Belgium and the Netherlands have been the most aggressive when it comes to legislating against the various forms of loot boxes, and 2K has been forced to make changes to NBA 2K18‘s MyTeam mode to comply.
In two posts on the NBA 2K website, the publisher announced that they would be disabling access to NBA 2K18’s Auction house for gamers in the Netherlands to comply with the country’s Betting and Gaming Act – or at least the interpretation applied by the country’s regulators.
“The Kansspelautoriteit have stated that games that include ‘loot box’ mechanics style violate gambling laws in the Netherlands if the in-game items they contain are transferable,” a 2K statement, titled “STATEMENT NETHERLANDS”, says.
“Specifically, we will be turning off access to the Auction House. MyTeam packs can still be purchased in the normal manner. We will be continuing conversations with the Kansspelautoriteit in order to explain our view on how NBA 2K and the Auction House already comply with local laws. If you agree, we recommend that you contact your local government representative to communicate your opinion.”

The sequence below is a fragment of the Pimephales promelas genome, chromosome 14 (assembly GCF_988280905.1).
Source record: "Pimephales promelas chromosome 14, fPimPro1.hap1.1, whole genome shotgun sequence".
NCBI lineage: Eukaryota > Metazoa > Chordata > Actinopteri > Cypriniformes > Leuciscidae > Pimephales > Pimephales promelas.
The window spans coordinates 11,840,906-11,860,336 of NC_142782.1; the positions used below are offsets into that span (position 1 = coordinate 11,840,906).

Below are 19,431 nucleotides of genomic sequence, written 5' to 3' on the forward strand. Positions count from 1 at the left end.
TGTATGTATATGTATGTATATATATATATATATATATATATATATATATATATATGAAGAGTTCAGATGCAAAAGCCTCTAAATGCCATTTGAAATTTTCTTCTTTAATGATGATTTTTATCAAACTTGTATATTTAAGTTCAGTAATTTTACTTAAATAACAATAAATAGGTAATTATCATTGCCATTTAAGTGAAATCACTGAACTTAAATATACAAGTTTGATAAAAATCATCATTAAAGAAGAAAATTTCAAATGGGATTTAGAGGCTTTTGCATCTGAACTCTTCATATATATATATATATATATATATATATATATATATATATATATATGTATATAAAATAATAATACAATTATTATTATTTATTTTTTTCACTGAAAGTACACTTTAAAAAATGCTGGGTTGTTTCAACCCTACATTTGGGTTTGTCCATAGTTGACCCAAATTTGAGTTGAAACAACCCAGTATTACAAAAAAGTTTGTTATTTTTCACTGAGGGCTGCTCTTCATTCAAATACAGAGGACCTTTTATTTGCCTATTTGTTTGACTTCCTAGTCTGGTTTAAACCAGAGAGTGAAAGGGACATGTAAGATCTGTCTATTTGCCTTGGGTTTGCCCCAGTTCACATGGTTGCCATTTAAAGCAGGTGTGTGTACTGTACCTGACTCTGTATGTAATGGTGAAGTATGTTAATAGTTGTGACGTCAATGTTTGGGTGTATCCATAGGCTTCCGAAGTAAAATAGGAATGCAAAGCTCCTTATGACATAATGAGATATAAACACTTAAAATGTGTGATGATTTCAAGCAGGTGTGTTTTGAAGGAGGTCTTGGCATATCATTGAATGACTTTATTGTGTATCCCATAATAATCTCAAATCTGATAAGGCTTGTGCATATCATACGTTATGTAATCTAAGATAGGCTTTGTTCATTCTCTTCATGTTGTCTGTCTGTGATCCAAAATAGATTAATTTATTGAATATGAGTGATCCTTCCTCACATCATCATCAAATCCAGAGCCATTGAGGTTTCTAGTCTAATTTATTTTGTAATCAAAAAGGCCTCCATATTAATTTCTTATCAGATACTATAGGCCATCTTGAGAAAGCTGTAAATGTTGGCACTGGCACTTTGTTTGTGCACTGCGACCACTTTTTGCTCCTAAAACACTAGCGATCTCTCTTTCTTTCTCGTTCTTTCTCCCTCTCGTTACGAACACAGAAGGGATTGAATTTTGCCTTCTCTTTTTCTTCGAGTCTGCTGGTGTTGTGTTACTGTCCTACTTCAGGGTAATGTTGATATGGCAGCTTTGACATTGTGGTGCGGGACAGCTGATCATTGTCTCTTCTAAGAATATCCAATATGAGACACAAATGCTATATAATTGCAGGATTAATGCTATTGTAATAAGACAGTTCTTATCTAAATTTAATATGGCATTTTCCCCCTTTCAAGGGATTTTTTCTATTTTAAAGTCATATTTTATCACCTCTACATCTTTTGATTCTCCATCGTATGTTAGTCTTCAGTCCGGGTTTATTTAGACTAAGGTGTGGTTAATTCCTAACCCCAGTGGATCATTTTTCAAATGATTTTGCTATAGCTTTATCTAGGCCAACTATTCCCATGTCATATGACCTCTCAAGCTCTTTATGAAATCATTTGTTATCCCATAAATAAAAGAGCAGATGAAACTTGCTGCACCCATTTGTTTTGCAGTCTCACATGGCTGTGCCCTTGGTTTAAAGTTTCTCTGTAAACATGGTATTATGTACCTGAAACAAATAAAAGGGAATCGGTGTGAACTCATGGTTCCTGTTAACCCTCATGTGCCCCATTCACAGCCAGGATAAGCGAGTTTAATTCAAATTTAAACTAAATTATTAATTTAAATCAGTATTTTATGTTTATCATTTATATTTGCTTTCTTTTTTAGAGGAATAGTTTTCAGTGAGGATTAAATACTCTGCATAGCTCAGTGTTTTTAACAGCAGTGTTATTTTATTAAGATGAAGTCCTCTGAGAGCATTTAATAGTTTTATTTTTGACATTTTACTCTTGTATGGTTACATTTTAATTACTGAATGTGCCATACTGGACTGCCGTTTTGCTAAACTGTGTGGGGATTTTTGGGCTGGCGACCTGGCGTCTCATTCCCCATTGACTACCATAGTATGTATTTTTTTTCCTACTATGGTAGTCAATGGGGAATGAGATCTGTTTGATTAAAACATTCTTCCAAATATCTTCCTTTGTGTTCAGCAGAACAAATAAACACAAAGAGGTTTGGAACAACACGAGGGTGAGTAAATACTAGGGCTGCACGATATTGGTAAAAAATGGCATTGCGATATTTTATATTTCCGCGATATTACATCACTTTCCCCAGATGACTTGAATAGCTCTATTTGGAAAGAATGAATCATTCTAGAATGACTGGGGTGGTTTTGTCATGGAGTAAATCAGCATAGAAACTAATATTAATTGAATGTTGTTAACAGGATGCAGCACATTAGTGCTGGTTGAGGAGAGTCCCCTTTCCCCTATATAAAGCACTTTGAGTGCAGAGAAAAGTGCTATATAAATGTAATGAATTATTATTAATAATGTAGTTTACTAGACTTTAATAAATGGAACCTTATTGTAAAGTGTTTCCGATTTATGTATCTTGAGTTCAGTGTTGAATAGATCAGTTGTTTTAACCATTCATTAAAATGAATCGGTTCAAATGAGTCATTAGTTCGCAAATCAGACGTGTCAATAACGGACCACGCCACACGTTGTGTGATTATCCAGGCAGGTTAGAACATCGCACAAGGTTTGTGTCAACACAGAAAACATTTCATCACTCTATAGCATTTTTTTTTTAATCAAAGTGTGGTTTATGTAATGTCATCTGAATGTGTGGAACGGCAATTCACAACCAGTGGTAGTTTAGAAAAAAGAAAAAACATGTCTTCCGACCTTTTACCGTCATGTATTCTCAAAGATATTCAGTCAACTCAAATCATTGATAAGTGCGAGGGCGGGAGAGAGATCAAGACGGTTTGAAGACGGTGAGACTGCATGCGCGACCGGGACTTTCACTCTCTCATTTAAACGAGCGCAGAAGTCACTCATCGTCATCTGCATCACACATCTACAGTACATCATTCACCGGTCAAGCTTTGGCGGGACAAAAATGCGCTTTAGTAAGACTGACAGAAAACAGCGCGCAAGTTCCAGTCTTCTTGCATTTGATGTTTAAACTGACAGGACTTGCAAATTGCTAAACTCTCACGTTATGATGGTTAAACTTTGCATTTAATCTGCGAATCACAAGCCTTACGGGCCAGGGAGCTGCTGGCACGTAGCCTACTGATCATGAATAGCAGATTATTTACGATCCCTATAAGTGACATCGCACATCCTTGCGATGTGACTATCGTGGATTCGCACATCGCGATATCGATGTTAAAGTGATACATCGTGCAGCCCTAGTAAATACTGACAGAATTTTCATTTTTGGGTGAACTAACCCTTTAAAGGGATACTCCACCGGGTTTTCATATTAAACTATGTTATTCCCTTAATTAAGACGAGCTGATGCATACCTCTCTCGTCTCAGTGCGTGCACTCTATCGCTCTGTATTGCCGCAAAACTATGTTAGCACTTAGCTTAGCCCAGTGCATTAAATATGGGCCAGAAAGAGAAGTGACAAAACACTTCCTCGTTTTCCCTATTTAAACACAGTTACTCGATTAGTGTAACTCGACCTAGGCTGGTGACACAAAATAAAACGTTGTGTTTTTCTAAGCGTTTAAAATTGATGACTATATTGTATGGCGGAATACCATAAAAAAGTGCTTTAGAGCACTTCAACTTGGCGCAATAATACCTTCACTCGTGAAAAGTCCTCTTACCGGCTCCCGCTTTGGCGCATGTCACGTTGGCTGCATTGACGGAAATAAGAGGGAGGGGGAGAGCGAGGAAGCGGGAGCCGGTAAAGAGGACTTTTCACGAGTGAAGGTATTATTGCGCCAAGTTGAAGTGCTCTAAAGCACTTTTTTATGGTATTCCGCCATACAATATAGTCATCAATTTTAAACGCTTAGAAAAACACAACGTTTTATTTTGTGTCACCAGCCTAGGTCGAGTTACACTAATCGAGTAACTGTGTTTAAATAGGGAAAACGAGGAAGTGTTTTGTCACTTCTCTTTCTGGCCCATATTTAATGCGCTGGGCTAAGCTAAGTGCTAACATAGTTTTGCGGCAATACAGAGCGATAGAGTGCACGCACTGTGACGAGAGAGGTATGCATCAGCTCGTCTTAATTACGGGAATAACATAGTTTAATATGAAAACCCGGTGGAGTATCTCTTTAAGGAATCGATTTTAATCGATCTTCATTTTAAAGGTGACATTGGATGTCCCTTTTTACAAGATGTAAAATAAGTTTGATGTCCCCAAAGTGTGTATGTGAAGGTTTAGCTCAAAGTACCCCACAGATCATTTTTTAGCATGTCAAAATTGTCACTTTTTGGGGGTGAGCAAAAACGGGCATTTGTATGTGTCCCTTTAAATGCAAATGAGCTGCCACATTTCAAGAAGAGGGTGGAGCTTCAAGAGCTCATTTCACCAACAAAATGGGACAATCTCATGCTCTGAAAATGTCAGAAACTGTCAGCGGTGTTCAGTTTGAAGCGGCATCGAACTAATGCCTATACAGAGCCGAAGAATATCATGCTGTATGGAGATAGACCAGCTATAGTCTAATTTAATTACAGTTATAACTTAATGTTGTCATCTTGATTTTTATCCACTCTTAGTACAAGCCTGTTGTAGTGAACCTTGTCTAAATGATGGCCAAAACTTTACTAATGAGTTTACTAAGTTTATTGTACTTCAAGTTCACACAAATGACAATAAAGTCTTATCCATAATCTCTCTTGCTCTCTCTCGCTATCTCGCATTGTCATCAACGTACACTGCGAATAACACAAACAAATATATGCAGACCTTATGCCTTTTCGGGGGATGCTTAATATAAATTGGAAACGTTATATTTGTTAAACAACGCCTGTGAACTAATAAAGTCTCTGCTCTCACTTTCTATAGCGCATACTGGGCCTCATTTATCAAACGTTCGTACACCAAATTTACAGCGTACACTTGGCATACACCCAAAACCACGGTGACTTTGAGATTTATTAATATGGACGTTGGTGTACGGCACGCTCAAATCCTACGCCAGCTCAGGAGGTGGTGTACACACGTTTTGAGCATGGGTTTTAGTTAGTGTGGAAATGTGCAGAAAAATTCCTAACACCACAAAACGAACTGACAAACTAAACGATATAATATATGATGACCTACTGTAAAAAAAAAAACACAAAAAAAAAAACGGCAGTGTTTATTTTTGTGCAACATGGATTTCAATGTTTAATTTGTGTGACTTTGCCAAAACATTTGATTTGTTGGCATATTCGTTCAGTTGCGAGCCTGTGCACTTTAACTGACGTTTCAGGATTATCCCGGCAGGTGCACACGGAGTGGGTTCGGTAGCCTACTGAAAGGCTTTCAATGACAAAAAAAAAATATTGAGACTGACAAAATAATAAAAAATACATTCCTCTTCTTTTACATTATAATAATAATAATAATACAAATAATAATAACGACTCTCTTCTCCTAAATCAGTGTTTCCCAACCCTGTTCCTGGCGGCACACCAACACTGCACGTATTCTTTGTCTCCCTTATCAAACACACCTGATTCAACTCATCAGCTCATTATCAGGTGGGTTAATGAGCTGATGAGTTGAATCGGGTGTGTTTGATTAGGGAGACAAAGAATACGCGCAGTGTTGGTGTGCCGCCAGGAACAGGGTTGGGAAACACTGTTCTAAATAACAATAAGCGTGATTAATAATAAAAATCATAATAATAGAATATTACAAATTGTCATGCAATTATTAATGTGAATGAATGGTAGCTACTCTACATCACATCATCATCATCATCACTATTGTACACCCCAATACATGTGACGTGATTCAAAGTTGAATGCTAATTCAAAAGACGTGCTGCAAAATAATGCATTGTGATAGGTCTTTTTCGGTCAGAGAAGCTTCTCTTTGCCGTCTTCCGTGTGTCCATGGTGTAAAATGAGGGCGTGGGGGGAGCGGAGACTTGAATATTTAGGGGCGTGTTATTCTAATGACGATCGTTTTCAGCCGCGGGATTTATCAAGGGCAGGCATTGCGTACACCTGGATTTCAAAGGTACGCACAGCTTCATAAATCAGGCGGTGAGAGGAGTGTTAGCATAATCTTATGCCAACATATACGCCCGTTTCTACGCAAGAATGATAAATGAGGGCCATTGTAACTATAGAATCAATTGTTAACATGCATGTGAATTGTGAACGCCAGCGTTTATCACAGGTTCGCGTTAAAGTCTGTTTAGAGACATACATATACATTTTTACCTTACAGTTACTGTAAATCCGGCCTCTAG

Similarly, NBA 2K18‘s MyTeam mode is getting changes to comply with the wishes of Belgian authorities. In another statement for Belgian consumption, the publisher says that the ability to purchase MyTeam packs with premium (non-earned) currency – real money, basically – would be disabled.
“VC.Gamers are still able to acquire packs with MyTeam points. We will be continuing conversations with the BGC in order to explain our view on how NBA 2K and MyTeam pack purchases already comply with local laws,” 2K said.
It’s worth noting that the Auction House will still be live for NBA 2K users in other regions, Australia included. But the bigger thing to note here is how 2K have responded to the situation, and how that will be received by regulators that are evaluating how to handle loot boxes, and microtransactions in video games generally.
In Australia, for instance, the Belgian regulators’ position on loot boxes is referenced in many departmental and ministerial submissions to our own inquiry, which is due to report back next month. And if legislators know that the most contentious elements of a game can be disabled without withdrawing access to the rest of the game, then they might feel more emboldened to recommend stronger regulatory action.